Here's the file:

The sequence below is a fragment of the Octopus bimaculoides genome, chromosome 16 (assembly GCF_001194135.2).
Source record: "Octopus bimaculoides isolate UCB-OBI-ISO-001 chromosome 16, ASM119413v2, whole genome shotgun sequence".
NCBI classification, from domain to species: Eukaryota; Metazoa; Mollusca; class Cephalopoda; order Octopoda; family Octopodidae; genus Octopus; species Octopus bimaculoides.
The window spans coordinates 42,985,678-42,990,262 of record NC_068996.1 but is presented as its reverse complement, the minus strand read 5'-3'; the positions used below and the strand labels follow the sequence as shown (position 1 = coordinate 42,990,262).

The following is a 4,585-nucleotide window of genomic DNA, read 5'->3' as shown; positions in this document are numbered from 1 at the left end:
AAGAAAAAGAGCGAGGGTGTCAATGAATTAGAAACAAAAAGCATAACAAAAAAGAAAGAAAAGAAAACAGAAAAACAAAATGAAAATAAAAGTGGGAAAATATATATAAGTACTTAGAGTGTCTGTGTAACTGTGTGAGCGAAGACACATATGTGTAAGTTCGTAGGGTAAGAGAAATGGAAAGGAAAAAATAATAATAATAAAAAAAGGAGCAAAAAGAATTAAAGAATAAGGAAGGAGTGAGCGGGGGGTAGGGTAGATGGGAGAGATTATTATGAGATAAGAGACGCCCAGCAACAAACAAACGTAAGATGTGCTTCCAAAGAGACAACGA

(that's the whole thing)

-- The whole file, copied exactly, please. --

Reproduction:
The sequence below is a fragment of the Octopus bimaculoides genome, chromosome 16 (assembly GCF_001194135.2).
Source record: "Octopus bimaculoides isolate UCB-OBI-ISO-001 chromosome 16, ASM119413v2, whole genome shotgun sequence".
NCBI classification, from domain to species: Eukaryota; Metazoa; Mollusca; class Cephalopoda; order Octopoda; family Octopodidae; genus Octopus; species Octopus bimaculoides.
The window spans coordinates 42,985,678-42,990,262 of record NC_068996.1 but is presented as its reverse complement, the minus strand read 5'-3'; the positions used below and the strand labels follow the sequence as shown (position 1 = coordinate 42,990,262).

The following is a 4,585-nucleotide window of genomic DNA, read 5'->3' as shown; positions in this document are numbered from 1 at the left end:
AAGAAAAAGAGCGAGGGTGTCAATGAATTAGAAACAAAAAGCATAACAAAAAAGAAAGAAAAGAAAACAGAAAAACAAAATGAAAATAAAAGTGGGAAAATATATATAAGTACTTAGAGTGTCTGTGTAACTGTGTGAGCGAAGACACATATGTGTAAGTTCGTAGGGTAAGAGAAATGGAAAGGAAAAAATAATAATAATAAAAAAAGGAGCAAAAAGAATTAAAGAATAAGGAAGGAGTGAGCGGGGGGTAGGGTAGATGGGAGAGATTATTATGAGATAAGAGACGCCCAGCAACAAACAAACGTAAGATGTGCTTCCAAAGAGACAACGA